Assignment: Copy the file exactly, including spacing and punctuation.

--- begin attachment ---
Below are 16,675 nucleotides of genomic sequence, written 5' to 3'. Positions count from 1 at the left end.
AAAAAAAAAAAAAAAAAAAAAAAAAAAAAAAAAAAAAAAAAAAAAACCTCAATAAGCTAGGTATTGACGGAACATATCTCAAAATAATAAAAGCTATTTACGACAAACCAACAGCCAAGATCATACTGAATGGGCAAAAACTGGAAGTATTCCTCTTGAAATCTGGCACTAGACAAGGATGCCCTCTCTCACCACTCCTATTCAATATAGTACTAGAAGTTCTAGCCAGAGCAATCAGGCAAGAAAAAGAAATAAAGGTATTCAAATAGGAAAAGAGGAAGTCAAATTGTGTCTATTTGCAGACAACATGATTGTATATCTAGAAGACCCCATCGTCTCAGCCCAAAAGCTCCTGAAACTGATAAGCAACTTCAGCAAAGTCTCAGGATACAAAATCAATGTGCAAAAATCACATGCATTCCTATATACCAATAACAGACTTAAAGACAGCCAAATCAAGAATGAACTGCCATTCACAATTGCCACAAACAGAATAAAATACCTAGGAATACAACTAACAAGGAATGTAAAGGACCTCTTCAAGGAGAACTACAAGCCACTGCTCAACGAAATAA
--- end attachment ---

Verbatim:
Below are 16,675 nucleotides of genomic sequence, written 5' to 3'. Positions count from 1 at the left end.
AAAAAAAAAAAAAAAAAAAAAAAAAAAAAAAAAAAAAAAAAAAAAACCTCAATAAGCTAGGTATTGACGGAACATATCTCAAAATAATAAAAGCTATTTACGACAAACCAACAGCCAAGATCATACTGAATGGGCAAAAACTGGAAGTATTCCTCTTGAAATCTGGCACTAGACAAGGATGCCCTCTCTCACCACTCCTATTCAATATAGTACTAGAAGTTCTAGCCAGAGCAATCAGGCAAGAAAAAGAAATAAAGGTATTCAAATAGGAAAAGAGGAAGTCAAATTGTGTCTATTTGCAGACAACATGATTGTATATCTAGAAGACCCCATCGTCTCAGCCCAAAAGCTCCTGAAACTGATAAGCAACTTCAGCAAAGTCTCAGGATACAAAATCAATGTGCAAAAATCACATGCATTCCTATATACCAATAACAGACTTAAAGACAGCCAAATCAAGAATGAACTGCCATTCACAATTGCCACAAACAGAATAAAATACCTAGGAATACAACTAACAAGGAATGTAAAGGACCTCTTCAAGGAGAACTACAAGCCACTGCTCAACGAAATAA